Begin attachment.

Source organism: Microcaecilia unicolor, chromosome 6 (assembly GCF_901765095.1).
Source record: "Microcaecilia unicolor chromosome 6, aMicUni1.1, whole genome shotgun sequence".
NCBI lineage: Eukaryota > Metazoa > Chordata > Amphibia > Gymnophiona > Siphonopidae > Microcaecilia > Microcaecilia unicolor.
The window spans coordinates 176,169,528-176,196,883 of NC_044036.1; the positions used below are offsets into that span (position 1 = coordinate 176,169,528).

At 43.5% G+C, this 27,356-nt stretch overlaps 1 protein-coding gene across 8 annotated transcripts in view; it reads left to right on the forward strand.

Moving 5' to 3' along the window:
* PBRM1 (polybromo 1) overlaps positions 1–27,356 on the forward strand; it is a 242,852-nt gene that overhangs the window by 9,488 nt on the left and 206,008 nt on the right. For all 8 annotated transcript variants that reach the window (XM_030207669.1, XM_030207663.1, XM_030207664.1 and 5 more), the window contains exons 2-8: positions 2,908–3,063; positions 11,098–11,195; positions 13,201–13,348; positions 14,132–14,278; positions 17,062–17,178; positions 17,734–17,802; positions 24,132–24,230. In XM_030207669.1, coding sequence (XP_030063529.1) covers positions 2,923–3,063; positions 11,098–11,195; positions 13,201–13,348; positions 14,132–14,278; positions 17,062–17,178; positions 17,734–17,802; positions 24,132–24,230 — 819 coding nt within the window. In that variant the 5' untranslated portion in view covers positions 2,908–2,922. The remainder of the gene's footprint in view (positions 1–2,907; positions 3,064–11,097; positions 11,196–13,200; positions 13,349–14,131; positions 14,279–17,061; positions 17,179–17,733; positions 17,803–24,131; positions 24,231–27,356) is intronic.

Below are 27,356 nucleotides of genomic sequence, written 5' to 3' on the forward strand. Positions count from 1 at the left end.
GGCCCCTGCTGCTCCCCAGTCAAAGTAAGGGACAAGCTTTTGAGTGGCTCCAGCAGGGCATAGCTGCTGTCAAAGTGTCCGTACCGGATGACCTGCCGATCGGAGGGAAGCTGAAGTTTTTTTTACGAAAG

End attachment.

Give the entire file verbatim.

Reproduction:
Source organism: Microcaecilia unicolor, chromosome 6 (assembly GCF_901765095.1).
Source record: "Microcaecilia unicolor chromosome 6, aMicUni1.1, whole genome shotgun sequence".
NCBI lineage: Eukaryota > Metazoa > Chordata > Amphibia > Gymnophiona > Siphonopidae > Microcaecilia > Microcaecilia unicolor.
The window spans coordinates 176,169,528-176,196,883 of NC_044036.1; the positions used below are offsets into that span (position 1 = coordinate 176,169,528).

At 43.5% G+C, this 27,356-nt stretch overlaps 1 protein-coding gene across 8 annotated transcripts in view; it reads left to right on the forward strand.

Moving 5' to 3' along the window:
* PBRM1 (polybromo 1) overlaps positions 1–27,356 on the forward strand; it is a 242,852-nt gene that overhangs the window by 9,488 nt on the left and 206,008 nt on the right. For all 8 annotated transcript variants that reach the window (XM_030207669.1, XM_030207663.1, XM_030207664.1 and 5 more), the window contains exons 2-8: positions 2,908–3,063; positions 11,098–11,195; positions 13,201–13,348; positions 14,132–14,278; positions 17,062–17,178; positions 17,734–17,802; positions 24,132–24,230. In XM_030207669.1, coding sequence (XP_030063529.1) covers positions 2,923–3,063; positions 11,098–11,195; positions 13,201–13,348; positions 14,132–14,278; positions 17,062–17,178; positions 17,734–17,802; positions 24,132–24,230 — 819 coding nt within the window. In that variant the 5' untranslated portion in view covers positions 2,908–2,922. The remainder of the gene's footprint in view (positions 1–2,907; positions 3,064–11,097; positions 11,196–13,200; positions 13,349–14,131; positions 14,279–17,061; positions 17,179–17,733; positions 17,803–24,131; positions 24,231–27,356) is intronic.

Below are 27,356 nucleotides of genomic sequence, written 5' to 3' on the forward strand. Positions count from 1 at the left end.
GGCCCCTGCTGCTCCCCAGTCAAAGTAAGGGACAAGCTTTTGAGTGGCTCCAGCAGGGCATAGCTGCTGTCAAAGTGTCCGTACCGGATGACCTGCCGATCGGAGGGAAGCTGAAGTTTTTTTTACGAAAG